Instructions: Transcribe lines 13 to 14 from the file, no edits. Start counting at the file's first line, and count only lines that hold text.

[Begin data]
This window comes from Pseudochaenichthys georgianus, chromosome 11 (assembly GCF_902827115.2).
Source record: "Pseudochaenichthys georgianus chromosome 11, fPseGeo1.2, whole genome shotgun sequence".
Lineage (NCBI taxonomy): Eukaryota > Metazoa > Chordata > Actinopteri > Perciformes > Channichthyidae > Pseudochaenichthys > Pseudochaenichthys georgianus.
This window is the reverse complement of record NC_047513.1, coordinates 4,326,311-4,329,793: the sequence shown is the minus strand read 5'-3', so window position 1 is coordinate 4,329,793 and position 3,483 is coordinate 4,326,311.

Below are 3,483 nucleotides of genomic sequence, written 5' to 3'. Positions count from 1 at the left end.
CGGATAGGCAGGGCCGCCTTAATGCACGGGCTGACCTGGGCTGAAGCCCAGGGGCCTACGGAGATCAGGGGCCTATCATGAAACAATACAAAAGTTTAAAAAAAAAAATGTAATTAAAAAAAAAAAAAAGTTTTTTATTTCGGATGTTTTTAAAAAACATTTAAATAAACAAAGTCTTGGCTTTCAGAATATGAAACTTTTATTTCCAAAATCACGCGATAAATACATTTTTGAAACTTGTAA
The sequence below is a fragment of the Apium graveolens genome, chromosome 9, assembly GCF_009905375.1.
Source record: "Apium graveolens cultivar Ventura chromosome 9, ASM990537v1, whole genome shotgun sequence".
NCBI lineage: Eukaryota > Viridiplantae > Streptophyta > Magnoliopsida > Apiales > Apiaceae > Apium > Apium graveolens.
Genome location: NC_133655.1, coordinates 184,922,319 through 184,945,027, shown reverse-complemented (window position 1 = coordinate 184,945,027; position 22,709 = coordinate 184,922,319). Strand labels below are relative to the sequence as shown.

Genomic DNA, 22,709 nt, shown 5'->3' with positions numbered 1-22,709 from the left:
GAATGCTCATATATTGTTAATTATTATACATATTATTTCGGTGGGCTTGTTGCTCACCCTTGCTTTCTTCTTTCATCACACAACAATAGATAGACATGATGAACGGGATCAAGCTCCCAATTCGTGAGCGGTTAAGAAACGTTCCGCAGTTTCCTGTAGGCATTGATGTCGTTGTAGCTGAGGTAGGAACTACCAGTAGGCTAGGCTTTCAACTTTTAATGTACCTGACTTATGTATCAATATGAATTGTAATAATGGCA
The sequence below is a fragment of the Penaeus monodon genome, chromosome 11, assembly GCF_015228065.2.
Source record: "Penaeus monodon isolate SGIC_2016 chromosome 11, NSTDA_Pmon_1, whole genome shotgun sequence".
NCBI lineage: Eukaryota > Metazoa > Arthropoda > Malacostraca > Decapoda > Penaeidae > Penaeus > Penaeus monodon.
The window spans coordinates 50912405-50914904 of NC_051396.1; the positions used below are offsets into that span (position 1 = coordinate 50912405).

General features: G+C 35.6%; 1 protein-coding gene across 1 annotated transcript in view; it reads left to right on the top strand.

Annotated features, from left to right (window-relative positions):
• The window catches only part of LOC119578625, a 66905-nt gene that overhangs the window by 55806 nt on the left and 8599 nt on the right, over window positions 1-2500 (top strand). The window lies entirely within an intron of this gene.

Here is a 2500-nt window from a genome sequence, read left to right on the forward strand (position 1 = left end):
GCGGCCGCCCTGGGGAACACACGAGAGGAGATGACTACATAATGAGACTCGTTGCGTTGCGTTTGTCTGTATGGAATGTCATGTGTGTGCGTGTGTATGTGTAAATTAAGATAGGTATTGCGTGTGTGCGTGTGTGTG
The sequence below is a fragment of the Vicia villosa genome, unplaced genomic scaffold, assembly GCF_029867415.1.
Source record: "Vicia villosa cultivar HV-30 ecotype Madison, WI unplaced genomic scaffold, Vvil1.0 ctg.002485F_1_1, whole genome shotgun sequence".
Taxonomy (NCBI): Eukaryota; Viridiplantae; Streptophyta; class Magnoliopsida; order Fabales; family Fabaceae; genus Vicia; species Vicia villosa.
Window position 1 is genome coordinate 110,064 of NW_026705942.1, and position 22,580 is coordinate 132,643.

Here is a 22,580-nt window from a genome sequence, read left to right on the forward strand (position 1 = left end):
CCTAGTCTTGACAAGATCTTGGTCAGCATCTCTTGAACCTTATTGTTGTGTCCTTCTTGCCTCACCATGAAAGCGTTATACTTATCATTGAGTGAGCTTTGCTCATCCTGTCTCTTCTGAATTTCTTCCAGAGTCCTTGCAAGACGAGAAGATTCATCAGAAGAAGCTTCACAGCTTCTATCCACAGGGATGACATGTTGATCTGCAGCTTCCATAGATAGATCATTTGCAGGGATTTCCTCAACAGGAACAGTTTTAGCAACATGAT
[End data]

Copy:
The sequence below is a fragment of the Penaeus monodon genome, chromosome 11, assembly GCF_015228065.2.
Source record: "Penaeus monodon isolate SGIC_2016 chromosome 11, NSTDA_Pmon_1, whole genome shotgun sequence".